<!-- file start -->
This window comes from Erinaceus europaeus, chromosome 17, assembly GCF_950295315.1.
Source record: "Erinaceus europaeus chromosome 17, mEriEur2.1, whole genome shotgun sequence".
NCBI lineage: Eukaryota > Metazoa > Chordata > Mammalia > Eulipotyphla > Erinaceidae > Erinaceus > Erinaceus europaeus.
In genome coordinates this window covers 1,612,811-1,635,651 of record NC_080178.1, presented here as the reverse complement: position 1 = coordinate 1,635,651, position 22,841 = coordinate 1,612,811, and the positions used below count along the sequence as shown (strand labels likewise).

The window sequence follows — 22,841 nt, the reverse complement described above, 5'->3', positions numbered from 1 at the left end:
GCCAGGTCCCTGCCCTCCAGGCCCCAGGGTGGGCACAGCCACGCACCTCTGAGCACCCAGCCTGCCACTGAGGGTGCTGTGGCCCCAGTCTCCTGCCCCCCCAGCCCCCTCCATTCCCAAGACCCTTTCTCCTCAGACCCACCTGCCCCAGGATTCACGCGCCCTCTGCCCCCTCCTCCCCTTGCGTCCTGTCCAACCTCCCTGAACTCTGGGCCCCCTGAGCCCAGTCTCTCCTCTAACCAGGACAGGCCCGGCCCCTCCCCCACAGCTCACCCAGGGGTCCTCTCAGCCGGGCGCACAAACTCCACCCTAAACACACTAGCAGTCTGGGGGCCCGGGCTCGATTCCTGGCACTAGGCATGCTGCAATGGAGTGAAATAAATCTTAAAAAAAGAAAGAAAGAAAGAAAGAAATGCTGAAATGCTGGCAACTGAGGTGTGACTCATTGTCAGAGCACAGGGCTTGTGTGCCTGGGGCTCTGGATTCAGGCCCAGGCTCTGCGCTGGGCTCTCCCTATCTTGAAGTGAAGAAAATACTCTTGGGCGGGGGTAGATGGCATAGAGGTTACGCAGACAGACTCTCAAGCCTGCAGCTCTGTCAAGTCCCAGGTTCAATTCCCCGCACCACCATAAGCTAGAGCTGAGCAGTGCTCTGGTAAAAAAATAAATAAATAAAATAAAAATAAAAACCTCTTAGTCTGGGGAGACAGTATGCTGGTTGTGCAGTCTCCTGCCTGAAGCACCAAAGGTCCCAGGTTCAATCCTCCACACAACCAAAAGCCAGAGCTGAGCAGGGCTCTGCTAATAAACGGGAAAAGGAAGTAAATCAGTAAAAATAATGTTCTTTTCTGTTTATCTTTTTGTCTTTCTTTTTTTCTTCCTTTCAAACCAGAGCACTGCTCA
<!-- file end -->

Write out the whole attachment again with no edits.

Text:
This window comes from Erinaceus europaeus, chromosome 17, assembly GCF_950295315.1.
Source record: "Erinaceus europaeus chromosome 17, mEriEur2.1, whole genome shotgun sequence".
NCBI lineage: Eukaryota > Metazoa > Chordata > Mammalia > Eulipotyphla > Erinaceidae > Erinaceus > Erinaceus europaeus.
In genome coordinates this window covers 1,612,811-1,635,651 of record NC_080178.1, presented here as the reverse complement: position 1 = coordinate 1,635,651, position 22,841 = coordinate 1,612,811, and the positions used below count along the sequence as shown (strand labels likewise).

The window sequence follows — 22,841 nt, the reverse complement described above, 5'->3', positions numbered from 1 at the left end:
GCCAGGTCCCTGCCCTCCAGGCCCCAGGGTGGGCACAGCCACGCACCTCTGAGCACCCAGCCTGCCACTGAGGGTGCTGTGGCCCCAGTCTCCTGCCCCCCCAGCCCCCTCCATTCCCAAGACCCTTTCTCCTCAGACCCACCTGCCCCAGGATTCACGCGCCCTCTGCCCCCTCCTCCCCTTGCGTCCTGTCCAACCTCCCTGAACTCTGGGCCCCCTGAGCCCAGTCTCTCCTCTAACCAGGACAGGCCCGGCCCCTCCCCCACAGCTCACCCAGGGGTCCTCTCAGCCGGGCGCACAAACTCCACCCTAAACACACTAGCAGTCTGGGGGCCCGGGCTCGATTCCTGGCACTAGGCATGCTGCAATGGAGTGAAATAAATCTTAAAAAAAGAAAGAAAGAAAGAAAGAAATGCTGAAATGCTGGCAACTGAGGTGTGACTCATTGTCAGAGCACAGGGCTTGTGTGCCTGGGGCTCTGGATTCAGGCCCAGGCTCTGCGCTGGGCTCTCCCTATCTTGAAGTGAAGAAAATACTCTTGGGCGGGGGTAGATGGCATAGAGGTTACGCAGACAGACTCTCAAGCCTGCAGCTCTGTCAAGTCCCAGGTTCAATTCCCCGCACCACCATAAGCTAGAGCTGAGCAGTGCTCTGGTAAAAAAATAAATAAATAAAATAAAAATAAAAACCTCTTAGTCTGGGGAGACAGTATGCTGGTTGTGCAGTCTCCTGCCTGAAGCACCAAAGGTCCCAGGTTCAATCCTCCACACAACCAAAAGCCAGAGCTGAGCAGGGCTCTGCTAATAAACGGGAAAAGGAAGTAAATCAGTAAAAATAATGTTCTTTTCTGTTTATCTTTTTGTCTTTCTTTTTTTCTTCCTTTCAAACCAGAGCACTGCTCA